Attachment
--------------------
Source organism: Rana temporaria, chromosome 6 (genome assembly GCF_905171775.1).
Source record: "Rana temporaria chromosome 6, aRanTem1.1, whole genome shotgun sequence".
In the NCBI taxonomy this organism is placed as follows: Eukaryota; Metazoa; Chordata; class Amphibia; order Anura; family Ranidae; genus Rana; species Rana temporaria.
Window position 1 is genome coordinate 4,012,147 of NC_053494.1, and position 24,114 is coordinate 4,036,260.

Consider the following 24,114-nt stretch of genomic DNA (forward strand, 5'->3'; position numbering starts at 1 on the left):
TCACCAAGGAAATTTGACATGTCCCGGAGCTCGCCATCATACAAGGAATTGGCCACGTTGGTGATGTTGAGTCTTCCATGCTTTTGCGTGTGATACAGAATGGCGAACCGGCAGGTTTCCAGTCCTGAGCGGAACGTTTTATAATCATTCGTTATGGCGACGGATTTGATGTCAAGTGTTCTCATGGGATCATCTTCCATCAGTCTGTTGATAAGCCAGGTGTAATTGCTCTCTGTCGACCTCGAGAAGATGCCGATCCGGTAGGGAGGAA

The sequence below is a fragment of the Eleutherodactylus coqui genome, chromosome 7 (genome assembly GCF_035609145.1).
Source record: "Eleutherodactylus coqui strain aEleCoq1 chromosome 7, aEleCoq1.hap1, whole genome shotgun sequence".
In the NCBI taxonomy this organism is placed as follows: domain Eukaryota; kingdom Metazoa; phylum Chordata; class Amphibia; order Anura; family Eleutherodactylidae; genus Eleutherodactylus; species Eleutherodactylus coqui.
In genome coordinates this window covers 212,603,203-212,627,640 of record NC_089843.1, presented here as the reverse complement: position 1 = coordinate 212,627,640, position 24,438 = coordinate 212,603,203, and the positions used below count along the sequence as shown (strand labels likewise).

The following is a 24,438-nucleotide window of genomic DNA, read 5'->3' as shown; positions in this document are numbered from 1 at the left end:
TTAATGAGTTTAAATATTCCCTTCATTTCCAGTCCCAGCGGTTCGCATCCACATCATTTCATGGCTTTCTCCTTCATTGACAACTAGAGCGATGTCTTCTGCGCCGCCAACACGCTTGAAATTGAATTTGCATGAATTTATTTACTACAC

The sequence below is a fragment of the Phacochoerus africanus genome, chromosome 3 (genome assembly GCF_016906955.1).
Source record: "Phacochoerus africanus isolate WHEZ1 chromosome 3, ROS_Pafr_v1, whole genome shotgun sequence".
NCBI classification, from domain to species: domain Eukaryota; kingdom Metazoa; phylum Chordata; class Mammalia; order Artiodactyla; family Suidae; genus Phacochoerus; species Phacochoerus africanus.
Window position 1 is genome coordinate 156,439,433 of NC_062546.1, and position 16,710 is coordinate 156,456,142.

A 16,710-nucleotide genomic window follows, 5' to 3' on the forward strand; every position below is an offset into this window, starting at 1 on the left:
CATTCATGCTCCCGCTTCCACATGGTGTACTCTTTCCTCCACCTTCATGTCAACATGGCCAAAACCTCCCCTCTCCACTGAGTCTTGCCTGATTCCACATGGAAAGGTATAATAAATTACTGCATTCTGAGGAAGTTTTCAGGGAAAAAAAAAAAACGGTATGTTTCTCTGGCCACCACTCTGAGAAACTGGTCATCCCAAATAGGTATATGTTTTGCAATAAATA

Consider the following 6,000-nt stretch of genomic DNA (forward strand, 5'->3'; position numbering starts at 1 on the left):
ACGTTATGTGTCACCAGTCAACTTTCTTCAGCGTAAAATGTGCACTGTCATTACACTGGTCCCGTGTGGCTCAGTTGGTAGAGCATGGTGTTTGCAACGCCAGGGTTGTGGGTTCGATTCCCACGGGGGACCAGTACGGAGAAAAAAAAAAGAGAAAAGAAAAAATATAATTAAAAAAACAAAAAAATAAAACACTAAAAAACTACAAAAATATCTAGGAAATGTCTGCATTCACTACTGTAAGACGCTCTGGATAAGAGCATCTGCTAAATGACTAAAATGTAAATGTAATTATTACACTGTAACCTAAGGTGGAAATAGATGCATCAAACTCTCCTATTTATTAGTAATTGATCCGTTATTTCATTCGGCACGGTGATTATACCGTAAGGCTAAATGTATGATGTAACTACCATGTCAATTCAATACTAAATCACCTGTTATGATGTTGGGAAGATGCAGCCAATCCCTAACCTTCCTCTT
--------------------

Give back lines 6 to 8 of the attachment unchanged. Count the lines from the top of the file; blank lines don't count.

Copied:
TCACCAAGGAAATTTGACATGTCCCGGAGCTCGCCATCATACAAGGAATTGGCCACGTTGGTGATGTTGAGTCTTCCATGCTTTTGCGTGTGATACAGAATGGCGAACCGGCAGGTTTCCAGTCCTGAGCGGAACGTTTTATAATCATTCGTTATGGCGACGGATTTGATGTCAAGTGTTCTCATGGGATCATCTTCCATCAGTCTGTTGATAAGCCAGGTGTAATTGCTCTCTGTCGACCTCGAGAAGATGCCGATCCGGTAGGGAGGAA

The sequence below is a fragment of the Eleutherodactylus coqui genome, chromosome 7 (genome assembly GCF_035609145.1).
Source record: "Eleutherodactylus coqui strain aEleCoq1 chromosome 7, aEleCoq1.hap1, whole genome shotgun sequence".